Polycystic ovary syndrome

Wellbeing of Women funds vital medical research on polycystic ovary syndrome, a condition that affects at least 1 in 15 women of reproductive age

What is PCOS?

Ovulation involves the release of an egg from an ovary into the fallopian tube once a month. Before the release, the egg develops inside the ovary in a small swelling called a follicle. Every month multiple follicles will develop but usually only one egg will mature and be released.

This process is regulated by hormones. Polycystic Ovary Syndrome (PCOS) occurs the imbalance of certain hormones cause the development of multiple small immature follicles that remain in the ovaries (these can be seen on ultrasound scan).

The result of multiple immature follicles varies. For some women, an egg will still be released irregularly and for others no egg will be released (anovulation). It is important to take contraception to prevent unwanted pregnancy.

Polycystic ovary syndrome is very common and impacts approximately one in seven women during their reproductive years. Although the name suggests the disease would be of ‘cysts’ in the ovary, what is seen in the ovaries are multiple follicles (as discussed above). There is no link between true ovarian cysts and the multiple follicles that are seen in PCOS.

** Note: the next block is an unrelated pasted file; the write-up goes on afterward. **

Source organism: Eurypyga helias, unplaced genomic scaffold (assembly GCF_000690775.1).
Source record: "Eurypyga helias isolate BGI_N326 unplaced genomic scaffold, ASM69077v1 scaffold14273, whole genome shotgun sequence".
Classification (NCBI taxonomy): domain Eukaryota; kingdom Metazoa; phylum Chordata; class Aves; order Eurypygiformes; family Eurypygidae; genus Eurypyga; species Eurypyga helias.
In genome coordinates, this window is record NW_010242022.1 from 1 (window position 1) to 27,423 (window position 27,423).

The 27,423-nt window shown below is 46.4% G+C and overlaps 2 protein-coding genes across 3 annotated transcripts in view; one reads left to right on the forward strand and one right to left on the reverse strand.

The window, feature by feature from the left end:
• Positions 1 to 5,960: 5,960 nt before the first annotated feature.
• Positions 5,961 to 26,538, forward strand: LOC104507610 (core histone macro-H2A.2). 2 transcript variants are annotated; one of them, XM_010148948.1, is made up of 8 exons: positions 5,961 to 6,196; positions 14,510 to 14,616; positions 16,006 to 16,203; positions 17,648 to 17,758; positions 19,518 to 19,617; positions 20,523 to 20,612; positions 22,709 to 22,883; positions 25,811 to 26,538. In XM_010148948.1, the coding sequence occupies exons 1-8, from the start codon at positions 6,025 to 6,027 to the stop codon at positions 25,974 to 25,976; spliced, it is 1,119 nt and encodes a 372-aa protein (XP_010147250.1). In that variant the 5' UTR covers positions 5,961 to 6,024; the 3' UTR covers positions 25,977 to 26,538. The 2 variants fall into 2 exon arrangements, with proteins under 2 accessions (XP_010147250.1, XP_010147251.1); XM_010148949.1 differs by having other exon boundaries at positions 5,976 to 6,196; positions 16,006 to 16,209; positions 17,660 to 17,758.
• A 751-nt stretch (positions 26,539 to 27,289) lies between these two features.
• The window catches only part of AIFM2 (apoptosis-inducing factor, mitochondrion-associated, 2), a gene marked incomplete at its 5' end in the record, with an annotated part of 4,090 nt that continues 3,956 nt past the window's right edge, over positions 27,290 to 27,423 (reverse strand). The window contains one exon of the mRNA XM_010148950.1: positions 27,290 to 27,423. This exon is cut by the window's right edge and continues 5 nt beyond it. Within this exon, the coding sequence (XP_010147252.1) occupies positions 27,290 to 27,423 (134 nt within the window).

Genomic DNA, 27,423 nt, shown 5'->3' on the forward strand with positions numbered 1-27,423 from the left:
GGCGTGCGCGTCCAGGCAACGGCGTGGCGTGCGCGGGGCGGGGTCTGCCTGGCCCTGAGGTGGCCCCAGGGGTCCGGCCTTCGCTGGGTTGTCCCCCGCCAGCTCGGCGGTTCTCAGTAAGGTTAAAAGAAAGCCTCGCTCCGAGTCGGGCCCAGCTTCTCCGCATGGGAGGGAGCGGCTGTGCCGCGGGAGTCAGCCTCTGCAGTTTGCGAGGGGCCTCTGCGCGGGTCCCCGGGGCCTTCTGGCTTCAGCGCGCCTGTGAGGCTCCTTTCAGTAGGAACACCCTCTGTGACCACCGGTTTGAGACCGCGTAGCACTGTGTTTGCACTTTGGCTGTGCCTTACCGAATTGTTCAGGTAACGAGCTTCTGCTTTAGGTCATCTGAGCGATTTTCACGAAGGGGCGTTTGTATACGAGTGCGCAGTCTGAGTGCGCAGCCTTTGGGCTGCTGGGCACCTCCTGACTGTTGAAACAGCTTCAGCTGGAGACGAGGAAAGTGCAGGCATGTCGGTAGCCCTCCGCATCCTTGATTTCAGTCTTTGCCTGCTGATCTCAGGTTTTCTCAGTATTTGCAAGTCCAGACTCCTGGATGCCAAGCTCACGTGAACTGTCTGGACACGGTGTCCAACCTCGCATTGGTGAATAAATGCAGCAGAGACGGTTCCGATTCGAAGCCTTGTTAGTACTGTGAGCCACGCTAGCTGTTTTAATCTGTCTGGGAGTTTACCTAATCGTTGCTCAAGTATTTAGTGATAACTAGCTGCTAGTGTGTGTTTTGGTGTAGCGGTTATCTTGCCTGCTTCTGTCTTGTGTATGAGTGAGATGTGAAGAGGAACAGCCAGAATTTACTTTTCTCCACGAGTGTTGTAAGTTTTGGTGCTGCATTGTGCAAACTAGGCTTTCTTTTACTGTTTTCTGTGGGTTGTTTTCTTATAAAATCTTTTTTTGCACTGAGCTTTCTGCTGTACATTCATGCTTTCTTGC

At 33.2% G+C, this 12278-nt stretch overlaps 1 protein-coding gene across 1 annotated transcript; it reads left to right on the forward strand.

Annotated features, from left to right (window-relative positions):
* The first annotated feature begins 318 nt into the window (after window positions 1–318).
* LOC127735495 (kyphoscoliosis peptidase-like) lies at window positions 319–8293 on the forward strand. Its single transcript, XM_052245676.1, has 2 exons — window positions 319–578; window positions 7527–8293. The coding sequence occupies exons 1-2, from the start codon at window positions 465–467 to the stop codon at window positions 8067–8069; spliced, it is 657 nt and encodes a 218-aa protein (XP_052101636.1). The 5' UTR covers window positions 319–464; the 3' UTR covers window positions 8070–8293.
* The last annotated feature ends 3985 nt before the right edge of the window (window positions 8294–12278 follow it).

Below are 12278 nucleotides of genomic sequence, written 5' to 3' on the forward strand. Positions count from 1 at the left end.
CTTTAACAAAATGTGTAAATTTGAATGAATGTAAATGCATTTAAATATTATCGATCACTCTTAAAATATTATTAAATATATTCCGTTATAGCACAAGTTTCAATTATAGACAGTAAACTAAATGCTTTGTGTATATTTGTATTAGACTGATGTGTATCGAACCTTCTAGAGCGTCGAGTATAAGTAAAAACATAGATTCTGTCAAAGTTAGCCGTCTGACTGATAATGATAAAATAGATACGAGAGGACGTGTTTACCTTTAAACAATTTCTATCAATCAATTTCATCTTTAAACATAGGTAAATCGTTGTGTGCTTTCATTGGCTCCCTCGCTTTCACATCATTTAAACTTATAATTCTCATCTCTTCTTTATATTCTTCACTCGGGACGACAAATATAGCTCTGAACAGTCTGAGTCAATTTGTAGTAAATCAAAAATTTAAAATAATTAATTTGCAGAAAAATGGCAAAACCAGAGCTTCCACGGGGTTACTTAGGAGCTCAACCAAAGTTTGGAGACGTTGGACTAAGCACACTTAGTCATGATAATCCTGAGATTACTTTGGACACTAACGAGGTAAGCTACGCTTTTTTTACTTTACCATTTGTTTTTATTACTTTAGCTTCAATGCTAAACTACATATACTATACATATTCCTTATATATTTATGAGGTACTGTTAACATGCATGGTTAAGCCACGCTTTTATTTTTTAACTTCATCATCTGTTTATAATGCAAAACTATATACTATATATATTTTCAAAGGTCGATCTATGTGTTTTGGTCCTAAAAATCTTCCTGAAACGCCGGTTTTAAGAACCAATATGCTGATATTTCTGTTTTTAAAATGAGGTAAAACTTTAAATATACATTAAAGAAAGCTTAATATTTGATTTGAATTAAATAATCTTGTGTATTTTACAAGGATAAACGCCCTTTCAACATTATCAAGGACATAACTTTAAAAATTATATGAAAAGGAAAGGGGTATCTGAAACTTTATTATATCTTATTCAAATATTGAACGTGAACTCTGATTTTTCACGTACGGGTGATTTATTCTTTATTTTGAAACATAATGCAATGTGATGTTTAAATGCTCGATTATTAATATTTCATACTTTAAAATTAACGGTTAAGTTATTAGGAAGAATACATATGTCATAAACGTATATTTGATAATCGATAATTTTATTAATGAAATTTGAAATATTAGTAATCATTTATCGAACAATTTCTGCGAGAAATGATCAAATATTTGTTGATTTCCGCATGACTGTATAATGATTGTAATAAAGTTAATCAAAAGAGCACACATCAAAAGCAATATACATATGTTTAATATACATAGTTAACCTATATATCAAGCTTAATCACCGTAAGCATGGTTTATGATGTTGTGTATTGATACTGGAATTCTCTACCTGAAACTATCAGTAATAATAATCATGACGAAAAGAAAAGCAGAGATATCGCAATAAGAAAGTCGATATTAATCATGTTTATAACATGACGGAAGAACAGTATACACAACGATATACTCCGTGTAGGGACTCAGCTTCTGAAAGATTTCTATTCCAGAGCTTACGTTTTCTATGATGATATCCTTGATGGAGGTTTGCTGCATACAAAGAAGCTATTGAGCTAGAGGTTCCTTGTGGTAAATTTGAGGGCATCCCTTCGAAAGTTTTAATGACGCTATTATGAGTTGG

Many women will have polycystic ovaries but not experience the symptoms that are associated with PCOS.

The cause of PCOS is unknown, it is thought to be a combination of factors, including genetic, hormonal and lifestyle factors.

What are the symptoms of PCOS?

Symptoms of PCOS will vary throughout a woman’s life and will vary from woman to woman. In general, symptoms tend to start in a woman’s early twenties. The symptoms can include:

  • Irregular periods or no periods
  • Excess hair body hair growth
  • Acne and oily skin
  • Weight gain
  • Difficulties getting pregnant
  • Depression
  • Anxiety
  • Increased risk of diabetes
  • Thinning of hair on the scalp

Diagnosis

Diagnosis of PCOS can be hard as many other conditions appear similar to PCOS. When seeing a doctor, they may suggest multiple tests to exclude other conditions before a diagnosis of PCOS is confirmed.

Diagnosis is based on the three points below:

  1. A pattern of irregular periods or no periods at all.
  2. Higher levels of ‘androgen’ hormones. Androgen hormones are produced by all women, however high levels of androgen hormones are seen in women with PCOS. This can be diagnosed formally by blood test or informally by the pattern of symptoms such as acne, excess body hair and weight gain.
  3. On an ultrasound scan of the ovaries, over 12 follicles will be seen.

Management of PCOS